HMS Plymouth heading from Birkenhead to be scrapped

HMS Plymouth leaving the Mersey Image copyright PA
Image caption HMS Plymouth was berthed in Birkenhead

One of the last surviving warships from the Falklands War campaign has set sail to be scrapped in a foreign port.

The Royal Navy frigate HMS Plymouth was towed on the morning tide in the River Mersey despite a last ditch effort by campaigners to stop its departure.

The ship, on which the Argentinians surrendered following their invasion of South Georgia in the 1982 war, was decommissioned in 1988.

It is thought to be heading for a port in Turkey where she will be scrapped.

Campaigners had raised money to pursue legal action in a bid to prevent the ship leaving.

But Peel Ports, which owns Vittoria Dock in Birkenhead, where the ship was berthed for years, said it had "no practical choice but to dispose of her responsibly", but did not confirm the vessel's final destination.

'Historical significance'

The Historic Warships Preservation Trust originally rented a berth for HMS Plymouth in 1990 from the Mersey Docks and Harbour Company but when it went into liquidation in 2006 the ship became, by default, Peel's legal responsibility.

The firm said it understood Plymouth City Council attempted to buy the vessel for display in the city's docks in 2007 but this was abandoned when no suitable berth could be found.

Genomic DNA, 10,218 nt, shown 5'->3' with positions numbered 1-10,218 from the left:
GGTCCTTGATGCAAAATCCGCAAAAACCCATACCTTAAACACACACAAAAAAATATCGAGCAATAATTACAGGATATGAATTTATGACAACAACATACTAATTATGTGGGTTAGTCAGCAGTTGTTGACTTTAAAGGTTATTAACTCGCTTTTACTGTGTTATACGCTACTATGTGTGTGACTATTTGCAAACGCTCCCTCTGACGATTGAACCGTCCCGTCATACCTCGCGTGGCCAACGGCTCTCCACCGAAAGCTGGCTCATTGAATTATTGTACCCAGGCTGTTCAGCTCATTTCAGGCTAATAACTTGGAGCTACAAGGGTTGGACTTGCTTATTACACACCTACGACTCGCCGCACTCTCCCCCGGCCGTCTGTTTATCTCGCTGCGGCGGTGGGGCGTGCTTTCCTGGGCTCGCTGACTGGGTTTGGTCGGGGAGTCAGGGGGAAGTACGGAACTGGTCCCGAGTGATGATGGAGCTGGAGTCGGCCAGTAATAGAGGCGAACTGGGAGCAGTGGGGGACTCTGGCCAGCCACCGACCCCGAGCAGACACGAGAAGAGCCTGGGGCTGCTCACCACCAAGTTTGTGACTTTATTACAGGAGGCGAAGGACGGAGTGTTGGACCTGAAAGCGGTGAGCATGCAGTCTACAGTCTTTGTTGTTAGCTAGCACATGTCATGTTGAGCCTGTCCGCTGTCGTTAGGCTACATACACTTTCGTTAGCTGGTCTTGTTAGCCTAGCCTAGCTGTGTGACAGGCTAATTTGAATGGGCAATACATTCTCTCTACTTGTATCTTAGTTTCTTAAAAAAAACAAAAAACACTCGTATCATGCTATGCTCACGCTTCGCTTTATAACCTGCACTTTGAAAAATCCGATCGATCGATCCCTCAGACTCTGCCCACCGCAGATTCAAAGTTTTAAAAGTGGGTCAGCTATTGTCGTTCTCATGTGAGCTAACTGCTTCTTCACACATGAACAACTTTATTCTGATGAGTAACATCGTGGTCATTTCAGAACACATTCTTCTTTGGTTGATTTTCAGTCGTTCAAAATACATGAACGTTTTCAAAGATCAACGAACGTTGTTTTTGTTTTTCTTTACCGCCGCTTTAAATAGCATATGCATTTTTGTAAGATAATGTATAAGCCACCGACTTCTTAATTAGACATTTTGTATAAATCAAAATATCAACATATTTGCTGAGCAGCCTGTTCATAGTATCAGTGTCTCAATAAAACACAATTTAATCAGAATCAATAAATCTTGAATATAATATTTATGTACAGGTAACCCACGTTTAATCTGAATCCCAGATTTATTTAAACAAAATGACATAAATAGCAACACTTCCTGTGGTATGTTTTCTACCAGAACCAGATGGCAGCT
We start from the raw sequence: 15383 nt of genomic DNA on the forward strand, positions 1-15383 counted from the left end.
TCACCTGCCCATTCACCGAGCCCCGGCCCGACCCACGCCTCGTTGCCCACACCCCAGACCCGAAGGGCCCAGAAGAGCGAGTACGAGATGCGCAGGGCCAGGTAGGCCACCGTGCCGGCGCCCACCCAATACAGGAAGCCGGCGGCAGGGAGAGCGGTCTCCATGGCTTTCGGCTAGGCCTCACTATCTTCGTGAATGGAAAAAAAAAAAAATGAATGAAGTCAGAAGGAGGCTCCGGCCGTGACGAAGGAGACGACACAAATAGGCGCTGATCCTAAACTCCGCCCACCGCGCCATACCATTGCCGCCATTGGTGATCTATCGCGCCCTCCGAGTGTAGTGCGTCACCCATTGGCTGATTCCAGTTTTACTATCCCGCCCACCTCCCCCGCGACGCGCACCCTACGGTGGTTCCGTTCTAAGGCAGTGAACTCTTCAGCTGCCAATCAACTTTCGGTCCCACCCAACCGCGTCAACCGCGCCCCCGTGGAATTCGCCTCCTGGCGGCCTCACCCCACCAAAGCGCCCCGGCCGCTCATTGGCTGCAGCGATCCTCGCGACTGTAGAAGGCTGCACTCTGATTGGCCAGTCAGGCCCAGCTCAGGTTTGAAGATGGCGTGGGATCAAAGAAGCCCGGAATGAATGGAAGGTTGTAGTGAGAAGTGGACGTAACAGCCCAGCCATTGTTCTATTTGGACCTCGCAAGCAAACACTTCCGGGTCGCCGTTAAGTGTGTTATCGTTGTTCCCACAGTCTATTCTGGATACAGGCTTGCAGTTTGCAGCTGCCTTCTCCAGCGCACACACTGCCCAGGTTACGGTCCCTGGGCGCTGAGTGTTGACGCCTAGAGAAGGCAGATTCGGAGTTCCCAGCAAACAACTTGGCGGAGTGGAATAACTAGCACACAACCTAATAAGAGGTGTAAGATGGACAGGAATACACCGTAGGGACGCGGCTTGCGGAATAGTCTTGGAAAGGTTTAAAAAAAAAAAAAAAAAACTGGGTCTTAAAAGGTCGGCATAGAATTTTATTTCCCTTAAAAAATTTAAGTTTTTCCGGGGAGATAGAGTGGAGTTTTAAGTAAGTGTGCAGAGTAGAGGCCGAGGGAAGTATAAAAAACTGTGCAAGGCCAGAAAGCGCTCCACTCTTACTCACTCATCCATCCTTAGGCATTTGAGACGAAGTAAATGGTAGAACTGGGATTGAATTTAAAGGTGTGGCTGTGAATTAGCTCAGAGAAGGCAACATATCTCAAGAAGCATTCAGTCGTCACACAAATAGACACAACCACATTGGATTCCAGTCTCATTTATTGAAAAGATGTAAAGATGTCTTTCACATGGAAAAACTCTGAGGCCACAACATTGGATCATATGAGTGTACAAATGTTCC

A spokeswoman said it was, "very sympathetic" to the vessel's historical significance but no public or private body had a feasible plan to maintain, restore or remove it.

The 2,150 ton vessel, the last Rothesay class type 12 Frigate afloat, was launched on July 20, 1959 at Devonport Dockyard by Nancy, Viscount Astor and commissioned into the Royal Navy on 11 May 1961.

It was used in the Far East before the Falklands War in 1982.

Lt Commander Alfredo Astiz signed the surrender document in the wardroom of HMS Plymouth when the Argentinean garrison at Grytviken surrendered.

Image copyright Newswire
Image caption HMS Plymouth was damaged by bombs during the Falklands War in 1982

More on this story

Related Internet links

The BBC is not responsible for the content of external Internet sites